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13 June 2013

Secure webserver on the cheap: free SSL certificates

Setting up an honest, fully-certified secure web server (e.g. https) on the cheap can be tricky, mainly due to certificates. Certificates are only issued to folks who can prove they are who they say they are. This verification generally takes time and energy, and therefore money. But the great folks at have an automated system that verifies identity and auto-renders associated SSL certificates for free.

Validating an email is easy enough, but validating a domain is trickier -- it requires a receiving mailserver that startssl can mail a verification code to. Inbound port 25 (mail server) is blocked by my ISP, the University of New Mexico (and honestly, I'd rather not run an inbound mail server).

I manage my personal domain through They provide full DNS management, as well as some great dynamic DNS tools. They're wonderful. But they don't provide any fine-grained email management, just MX records and the like.

The perfect companion of is They have mail servers that will conditionally accept mail for specific addresses at personal domain, and forward that mail to an email account. This lets me route specific addresses, things like, to my personal gmail account. E4ward is a real class-act. They manually moderate/approve new accounts, so there's a bit of time lag. To add a domain, they also require proof of control via a TXT record (done through

This whole setup allowed me to prove that I owned my domain to without running a mail server or paying for anything other than the domain. The result is my own SSL certificates. I'm running a pylons webapp with apache2 and mod_wsgi. In combination with python's repoze.what, I get secure user authentication over https without any snakeoil.

Hat-tip to this writeup, which introduced me to and their mail servers.

Finally, there are a number of online tools to query domains. was one of the better ones I found. It takes longer to load, but gives a detailed report of domain configuration, along with suggestions. A nice tool to verify that everything is working as expected.

11 June 2013

Learning new fileserver tricks: RAID + LVM

I've finally gotten comfortable with linux's software raid, aka mdadm. I've been hearing about LVM, and I finally took the plunge and figured out how to get the two to play together. Of course, a benefit of RAID is data security. The big benefit I see from LVM is getting to add/remove disk space without repartitioning. Once RAID is working, stacking LVM on top was easy enough, especially for my use case of a single-big-filesystem. I was able to move all my data onto one RAID array, built a new filesystem on top of a logical volume, move data to the new filesystem, and then add the final RAID array to the logical volume and resize the filesystem. Thus, I end up with 3 separate RAID arrays glommed together into a single, large filesystem.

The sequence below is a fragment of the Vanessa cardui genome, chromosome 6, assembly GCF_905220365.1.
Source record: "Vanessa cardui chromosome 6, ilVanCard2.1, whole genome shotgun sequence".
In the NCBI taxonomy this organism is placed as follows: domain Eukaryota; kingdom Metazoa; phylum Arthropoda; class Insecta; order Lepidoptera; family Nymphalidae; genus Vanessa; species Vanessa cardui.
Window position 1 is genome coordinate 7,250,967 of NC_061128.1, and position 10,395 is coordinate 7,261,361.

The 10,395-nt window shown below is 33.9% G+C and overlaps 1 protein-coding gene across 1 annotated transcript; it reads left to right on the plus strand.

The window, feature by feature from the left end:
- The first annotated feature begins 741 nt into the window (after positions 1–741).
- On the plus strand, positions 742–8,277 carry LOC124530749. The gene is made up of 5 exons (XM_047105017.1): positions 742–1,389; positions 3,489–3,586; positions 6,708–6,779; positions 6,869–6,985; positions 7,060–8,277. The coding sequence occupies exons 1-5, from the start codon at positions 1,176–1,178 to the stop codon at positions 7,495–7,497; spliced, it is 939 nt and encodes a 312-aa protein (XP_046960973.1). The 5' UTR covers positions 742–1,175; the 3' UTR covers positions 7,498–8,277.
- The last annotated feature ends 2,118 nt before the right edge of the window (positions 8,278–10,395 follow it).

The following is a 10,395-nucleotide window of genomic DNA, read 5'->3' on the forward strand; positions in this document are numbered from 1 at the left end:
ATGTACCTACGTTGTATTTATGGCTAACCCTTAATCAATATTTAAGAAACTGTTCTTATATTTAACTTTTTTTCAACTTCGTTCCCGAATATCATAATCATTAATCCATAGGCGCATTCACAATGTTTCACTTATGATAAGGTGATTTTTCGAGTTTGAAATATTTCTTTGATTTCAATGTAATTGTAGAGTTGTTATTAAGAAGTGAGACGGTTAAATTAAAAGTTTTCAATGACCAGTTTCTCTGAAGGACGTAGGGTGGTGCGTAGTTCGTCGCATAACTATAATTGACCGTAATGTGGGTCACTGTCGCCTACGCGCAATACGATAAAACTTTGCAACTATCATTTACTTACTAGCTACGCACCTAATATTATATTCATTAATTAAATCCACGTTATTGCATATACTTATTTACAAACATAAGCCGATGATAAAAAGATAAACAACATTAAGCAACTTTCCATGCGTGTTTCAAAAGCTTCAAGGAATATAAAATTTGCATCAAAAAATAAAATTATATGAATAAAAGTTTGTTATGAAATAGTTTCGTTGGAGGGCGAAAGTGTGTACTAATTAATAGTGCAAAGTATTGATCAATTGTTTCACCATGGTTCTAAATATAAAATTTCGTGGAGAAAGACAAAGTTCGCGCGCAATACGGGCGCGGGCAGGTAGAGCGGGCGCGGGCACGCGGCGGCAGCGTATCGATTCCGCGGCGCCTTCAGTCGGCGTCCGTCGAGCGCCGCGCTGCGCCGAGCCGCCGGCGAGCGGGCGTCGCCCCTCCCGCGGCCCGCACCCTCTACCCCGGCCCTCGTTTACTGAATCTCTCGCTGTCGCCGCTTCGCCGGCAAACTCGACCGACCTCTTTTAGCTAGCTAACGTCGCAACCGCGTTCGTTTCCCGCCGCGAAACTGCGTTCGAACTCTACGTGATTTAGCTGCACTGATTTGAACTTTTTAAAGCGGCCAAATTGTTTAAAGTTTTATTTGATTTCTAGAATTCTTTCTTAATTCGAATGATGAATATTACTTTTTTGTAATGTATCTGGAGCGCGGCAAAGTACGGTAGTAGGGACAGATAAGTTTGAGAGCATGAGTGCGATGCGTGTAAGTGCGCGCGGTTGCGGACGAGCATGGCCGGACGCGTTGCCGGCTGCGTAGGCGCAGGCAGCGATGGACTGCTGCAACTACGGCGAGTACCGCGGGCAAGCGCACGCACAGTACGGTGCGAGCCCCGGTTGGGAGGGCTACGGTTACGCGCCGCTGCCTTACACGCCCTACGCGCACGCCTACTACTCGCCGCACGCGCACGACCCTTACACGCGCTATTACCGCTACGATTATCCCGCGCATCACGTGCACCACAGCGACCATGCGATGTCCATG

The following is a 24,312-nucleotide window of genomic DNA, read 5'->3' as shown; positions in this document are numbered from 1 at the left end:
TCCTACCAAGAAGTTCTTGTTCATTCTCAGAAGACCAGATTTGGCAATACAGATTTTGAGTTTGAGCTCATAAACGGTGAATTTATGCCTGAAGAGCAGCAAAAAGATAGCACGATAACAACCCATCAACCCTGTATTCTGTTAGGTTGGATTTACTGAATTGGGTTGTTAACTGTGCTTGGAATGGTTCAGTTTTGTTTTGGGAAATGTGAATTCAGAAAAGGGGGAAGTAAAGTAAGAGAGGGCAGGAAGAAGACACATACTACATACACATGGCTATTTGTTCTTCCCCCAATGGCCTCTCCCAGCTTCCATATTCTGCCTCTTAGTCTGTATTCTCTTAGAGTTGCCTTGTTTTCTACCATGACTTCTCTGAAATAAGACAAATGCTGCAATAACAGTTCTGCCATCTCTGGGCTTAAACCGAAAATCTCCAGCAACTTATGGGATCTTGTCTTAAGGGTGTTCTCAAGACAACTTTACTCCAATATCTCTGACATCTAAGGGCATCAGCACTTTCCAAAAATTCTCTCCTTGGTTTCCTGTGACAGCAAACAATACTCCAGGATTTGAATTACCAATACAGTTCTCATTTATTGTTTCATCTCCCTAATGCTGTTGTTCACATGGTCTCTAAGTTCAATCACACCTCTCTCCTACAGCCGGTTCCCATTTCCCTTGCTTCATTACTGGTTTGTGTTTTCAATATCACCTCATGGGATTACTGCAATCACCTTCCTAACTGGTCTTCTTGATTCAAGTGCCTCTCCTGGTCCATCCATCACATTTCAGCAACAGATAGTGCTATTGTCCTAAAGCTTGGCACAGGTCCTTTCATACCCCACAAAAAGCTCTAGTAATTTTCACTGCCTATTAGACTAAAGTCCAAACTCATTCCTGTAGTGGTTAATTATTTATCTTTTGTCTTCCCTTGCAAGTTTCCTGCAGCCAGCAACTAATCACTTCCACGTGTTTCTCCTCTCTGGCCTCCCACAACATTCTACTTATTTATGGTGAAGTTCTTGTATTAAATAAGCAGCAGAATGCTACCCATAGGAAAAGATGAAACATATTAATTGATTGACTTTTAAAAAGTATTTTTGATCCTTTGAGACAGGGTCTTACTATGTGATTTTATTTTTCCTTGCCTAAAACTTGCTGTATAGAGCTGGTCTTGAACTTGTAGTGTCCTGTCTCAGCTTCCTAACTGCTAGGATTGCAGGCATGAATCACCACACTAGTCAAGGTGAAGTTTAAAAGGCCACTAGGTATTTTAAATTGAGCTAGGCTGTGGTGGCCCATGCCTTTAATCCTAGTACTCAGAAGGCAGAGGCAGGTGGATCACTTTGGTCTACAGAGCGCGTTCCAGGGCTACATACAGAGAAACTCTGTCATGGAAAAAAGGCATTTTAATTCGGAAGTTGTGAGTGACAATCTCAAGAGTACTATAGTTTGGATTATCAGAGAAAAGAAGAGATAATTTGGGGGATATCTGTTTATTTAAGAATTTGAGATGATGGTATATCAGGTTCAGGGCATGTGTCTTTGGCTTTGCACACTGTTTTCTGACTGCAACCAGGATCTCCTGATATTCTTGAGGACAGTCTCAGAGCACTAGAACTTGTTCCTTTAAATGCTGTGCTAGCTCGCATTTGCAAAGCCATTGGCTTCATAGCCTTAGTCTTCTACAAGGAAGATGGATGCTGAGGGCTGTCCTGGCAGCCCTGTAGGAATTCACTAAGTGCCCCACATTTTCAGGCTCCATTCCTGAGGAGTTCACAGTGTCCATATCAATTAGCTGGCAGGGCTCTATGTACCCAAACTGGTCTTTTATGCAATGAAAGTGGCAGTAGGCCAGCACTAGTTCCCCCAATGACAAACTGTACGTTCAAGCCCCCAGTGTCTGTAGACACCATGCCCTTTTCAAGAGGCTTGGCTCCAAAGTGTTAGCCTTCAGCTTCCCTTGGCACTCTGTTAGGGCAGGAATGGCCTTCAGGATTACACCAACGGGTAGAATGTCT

## Tell LVM about RAID arrays 
sudo pvcreate /dev/md2
sudo pvcreate /dev/md3

## Create a volume group from empty RAID arrays
sudo vgcreate VolGroupArray /dev/md2 /dev/md3

## Create a logical volume named "archive", using all available space 
sudo lvcreate -l +100%FREE VolGroupArray -n archive
sudo lvdisplay 
## and create a filesystem on the new logical volume 
sudo mkfs.ext4 /dev/VolGroupArray/archive

## mount the new filesystem
## and move files from the mount-point of /dev/md1 to /dev/VolGroupArray/archive
## then unmount /dev/md1

## Add the last RAID array to the volume group
sudo pvcreate /dev/md1
sudo vgextend VolGroupArray /dev/md1

## Update the logical volume to use all available space 
sudo lvresize -l +100%FREE /dev/VolGroupArray/archive
## And resize the filesystem -- rather slow, maybe faster to unmount it first...
sudo resize2fs /dev/VolGroupArray/archive

## Finally, get blkid and update /etc/fstab with UUID and mount options (here, just noatime)
sudo blkid

I probably should have made backups before I did this, but everything went smoothly...
Also, I discovered this python tool to do conversions in-place. Again, this appears non-destructive, but back-ups never hurt. Also of interest for a file server is Smartmontools to monitor for hardware/disk failures: a nice review is here.


07 June 2013

Symmetric set differences in R

My .Rprofile contains a collection of convenience functions and function abbreviations. These are either functions I use dozens of times a day and prefer not to type in full:
## my abbreviation of head()
h <- function(x, n=10) head(x, n)
## and summary()
ss <- summary
Or problems that I'd rather figure out once, and only once:
## example:
## between( 1:10, 5.5, 6.5 )
between <- function(x, low, high, ineq=F) {
    ## like SQL between, return logical index
    if (ineq) {
        x >= low & x <= high
    } else {
        x > low & x < high
One of these "problems" that's been rattling around in my head is the fact that setdiff(x, y) is asymmetric, and has no options to modify this. With some regularity, I want to know if two sets are equal, and if not, what are the differing elements. setequal(x, y) gives me a boolean answer to the first question. It would *seem* that setdiff(x, y) would identify those elements. However, I find the following result rather counter-intuitive:
> setdiff(1:5, 1:6) 
I personally dislike having to type both setdiff(x,y) and setdiff(y,x) to identify the differing elements, as well as remember which is the reference set (here, the second argument, which I find personally counterintuitive). With this in mind, here's a snappy little function that returns the symmetric set difference:
symdiff <- function( x, y) { setdiff( union(x, y), intersect(x, y))}
> symdiff(1:5, 1:6) == symdiff(1:6, 1:5)
[1] TRUE

Tada! A new function for my .Rprofile!